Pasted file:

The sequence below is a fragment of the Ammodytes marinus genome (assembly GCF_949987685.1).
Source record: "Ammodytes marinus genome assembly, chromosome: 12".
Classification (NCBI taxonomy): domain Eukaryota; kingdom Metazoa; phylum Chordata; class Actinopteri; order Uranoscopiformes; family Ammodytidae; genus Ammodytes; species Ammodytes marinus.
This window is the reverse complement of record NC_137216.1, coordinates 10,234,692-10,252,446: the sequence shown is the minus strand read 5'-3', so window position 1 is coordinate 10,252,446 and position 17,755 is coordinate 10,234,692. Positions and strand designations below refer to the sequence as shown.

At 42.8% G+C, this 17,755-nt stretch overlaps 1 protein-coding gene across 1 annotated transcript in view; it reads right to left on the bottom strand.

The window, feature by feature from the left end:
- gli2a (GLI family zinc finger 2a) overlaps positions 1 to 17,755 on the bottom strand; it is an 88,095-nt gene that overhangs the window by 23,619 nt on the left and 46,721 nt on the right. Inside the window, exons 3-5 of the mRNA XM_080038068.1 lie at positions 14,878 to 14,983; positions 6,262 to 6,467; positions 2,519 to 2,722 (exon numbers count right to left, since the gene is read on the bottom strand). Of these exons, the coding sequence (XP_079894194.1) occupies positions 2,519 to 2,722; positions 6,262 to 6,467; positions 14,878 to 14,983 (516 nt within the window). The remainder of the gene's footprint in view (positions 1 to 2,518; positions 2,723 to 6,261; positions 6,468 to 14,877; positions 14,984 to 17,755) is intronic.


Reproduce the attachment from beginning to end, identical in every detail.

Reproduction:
The sequence below is a fragment of the Ammodytes marinus genome (assembly GCF_949987685.1).
Source record: "Ammodytes marinus genome assembly, chromosome: 12".
Classification (NCBI taxonomy): domain Eukaryota; kingdom Metazoa; phylum Chordata; class Actinopteri; order Uranoscopiformes; family Ammodytidae; genus Ammodytes; species Ammodytes marinus.
This window is the reverse complement of record NC_137216.1, coordinates 10,234,692-10,252,446: the sequence shown is the minus strand read 5'-3', so window position 1 is coordinate 10,252,446 and position 17,755 is coordinate 10,234,692. Positions and strand designations below refer to the sequence as shown.

At 42.8% G+C, this 17,755-nt stretch overlaps 1 protein-coding gene across 1 annotated transcript in view; it reads right to left on the bottom strand.

The window, feature by feature from the left end:
- gli2a (GLI family zinc finger 2a) overlaps positions 1 to 17,755 on the bottom strand; it is an 88,095-nt gene that overhangs the window by 23,619 nt on the left and 46,721 nt on the right. Inside the window, exons 3-5 of the mRNA XM_080038068.1 lie at positions 14,878 to 14,983; positions 6,262 to 6,467; positions 2,519 to 2,722 (exon numbers count right to left, since the gene is read on the bottom strand). Of these exons, the coding sequence (XP_079894194.1) occupies positions 2,519 to 2,722; positions 6,262 to 6,467; positions 14,878 to 14,983 (516 nt within the window). The remainder of the gene's footprint in view (positions 1 to 2,518; positions 2,723 to 6,261; positions 6,468 to 14,877; positions 14,984 to 17,755) is intronic.